These cheeses are produced by dairy farmers who follow traditional methods of farming, which involves working with and producing different kinds of milk
India has a rich tradition of cheese making, and we have many types of indigenous cheeses to show for it. While we may not have the best reputation when it comes to our dairy products, India is home to some of the highest-quality cheese in the world.
These cheeses are produced by dairy farmers who follow traditional methods of farming, which involves working with and producing different kinds of milk. In addition to this, these cheeses are also made using less-processed and natural ingredients. Let’s dive right in to find out more about the cheese we love in our country.
This traditional cheese is made in the state of Sikkim and is prepared from Yak milk, which is full of nutrition. While visiting Sikkim you can taste this in momo fillings and chutneys. Chhurpi has two variants- the soft and the hard. The hard chhurpi is known for its smoky taste and dense texture.
You must have heard of the famous chhena, which is different from paneer, and is native to the states of West Bengal and Odisha. Chhena is the star of the famous sweet dish from Odisha- Chhena Poda that is prepared entirely from cheese. Chhena has Portuguese origins and is made by heating milk, then curdling it with lemon juice. It is then drained lightly and is characterized by a crumbly texture. Several Bengali desserts like the world-famous Rosagolla, Rasmalai, Sandesh, Chhena Gaja, and more are made from this cheese.
We have the Portuguese to thank for this cheese as well. It was during their reign in Bandel in West Bengal that the potential of curdled milk was realized. Today, you can find two versions of this cheese –a cream-colored plain type, and a brown, smoky one. Both variants are salty and taste best when added to salads and pasta. No wonder they sell out pretty quickly at New Market in Kolkata.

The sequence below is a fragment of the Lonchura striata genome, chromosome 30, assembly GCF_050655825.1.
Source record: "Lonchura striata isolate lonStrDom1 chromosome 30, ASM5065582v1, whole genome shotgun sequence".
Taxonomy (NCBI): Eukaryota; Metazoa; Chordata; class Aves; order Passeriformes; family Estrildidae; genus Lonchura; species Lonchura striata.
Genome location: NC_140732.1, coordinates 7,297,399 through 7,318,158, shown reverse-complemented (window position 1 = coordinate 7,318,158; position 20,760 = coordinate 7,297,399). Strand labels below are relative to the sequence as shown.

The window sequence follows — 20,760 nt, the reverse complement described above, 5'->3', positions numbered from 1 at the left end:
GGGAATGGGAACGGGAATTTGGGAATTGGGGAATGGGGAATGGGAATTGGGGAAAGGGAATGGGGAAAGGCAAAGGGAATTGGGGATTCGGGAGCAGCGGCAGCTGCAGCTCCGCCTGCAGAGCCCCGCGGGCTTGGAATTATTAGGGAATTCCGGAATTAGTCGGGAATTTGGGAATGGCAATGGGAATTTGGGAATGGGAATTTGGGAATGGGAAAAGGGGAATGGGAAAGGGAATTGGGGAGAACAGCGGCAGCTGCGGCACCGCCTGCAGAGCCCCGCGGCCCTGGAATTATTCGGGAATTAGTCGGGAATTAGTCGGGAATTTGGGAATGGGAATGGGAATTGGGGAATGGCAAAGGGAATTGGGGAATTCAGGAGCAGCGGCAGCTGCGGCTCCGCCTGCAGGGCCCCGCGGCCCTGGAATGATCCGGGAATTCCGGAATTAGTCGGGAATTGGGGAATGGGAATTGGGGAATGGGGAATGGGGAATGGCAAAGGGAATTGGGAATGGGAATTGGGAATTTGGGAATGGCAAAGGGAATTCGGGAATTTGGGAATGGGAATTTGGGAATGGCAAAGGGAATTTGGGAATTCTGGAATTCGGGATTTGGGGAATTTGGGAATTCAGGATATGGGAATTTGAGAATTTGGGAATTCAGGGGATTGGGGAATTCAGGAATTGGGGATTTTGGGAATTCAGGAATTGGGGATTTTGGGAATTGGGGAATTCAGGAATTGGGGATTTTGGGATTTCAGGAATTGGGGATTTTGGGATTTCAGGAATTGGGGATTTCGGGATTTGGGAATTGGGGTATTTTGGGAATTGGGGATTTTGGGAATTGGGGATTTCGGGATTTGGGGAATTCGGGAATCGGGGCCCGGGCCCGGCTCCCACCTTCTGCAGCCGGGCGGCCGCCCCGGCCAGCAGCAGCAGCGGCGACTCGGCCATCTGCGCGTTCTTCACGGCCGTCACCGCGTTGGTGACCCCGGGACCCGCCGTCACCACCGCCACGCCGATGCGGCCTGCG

Kalari is also known as maish krej and is the Indian version of mozzarella. This indigenous cheese is made in Rajouri, Udhampur, and Poonch in Jammu and Kashmir. To make this cheese, cow or goat milk is used, resulting in a stretchy, dense cheese. It is a common Dogri street food relished by locals, as well as tourists who tend to prefer it be sauteed and salted before eating it. Kalari is usually eaten along with chili and lime. Kalari kulcha is also a popular food in Jammu and Kashmir where the kulcha is stuffed with Kalari and shallow fried.
It is an aromatic cheese made in the Himalayan regions of Nepal, Bhutan, Tibet, and our very own Sikkim. The word Churu means 'spoiled cheese' in the Nepali language, and is characterized by its blue color and earthy flavor. Churu plays the main role in the ema datshi or rotten cheese soup that people of the Himalayan region consume, usually along with rice or millet cakes.
6. Kalimpong Cheese
This mellow yet sharp cheese comes from the hills of Kalimpong in West Bengal. A Catholic priest is credited with the creation of this indigenous cheese. The gouda balls that are being sold in the supermarkets are all Kalimpong Cheese but are labeled under other brands. You can also find huge balls of gouda cheese weighing as much as 12 kg at J Johnson's store in New Market, Kolkata.
If India has a love of cheese, it is due to paneer. Indians love to gorge on panee, a type of cottage cheese, making it one of the most widely consumed cheeses in India, if not the most. Paneer is made from cow or buffalo milk and is used as the main ingredient in vegetarian curries, pulaos, desserts, and more. People from the northern part of the country are particularly fond of it, and elaborate paneer dishes are the mainstay of North Indian cuisine. Paneer is soft, crumbly, and tasteless by itself. It is prepared from milk that has been curdled with lemon or vinegar. Add a few spices, and a soft paneer comes alive, bringing a burst of flavor that has captivated millions across the world.
Not as popular elsewhere but a favorite in its home region, Qudam is a chewy cheese found in Gujjar households in Kashmir. It is a rare cheese and is not easily available in shops. This cheese is made at home and has a very long shelf life. It has a crumbly texture and mellow flavor.
You can try visiting a local cheese shop to see if they have any cheeses from these categories. You can also ask your local grocery store or cheese merchant to help you find some authentic cheeses.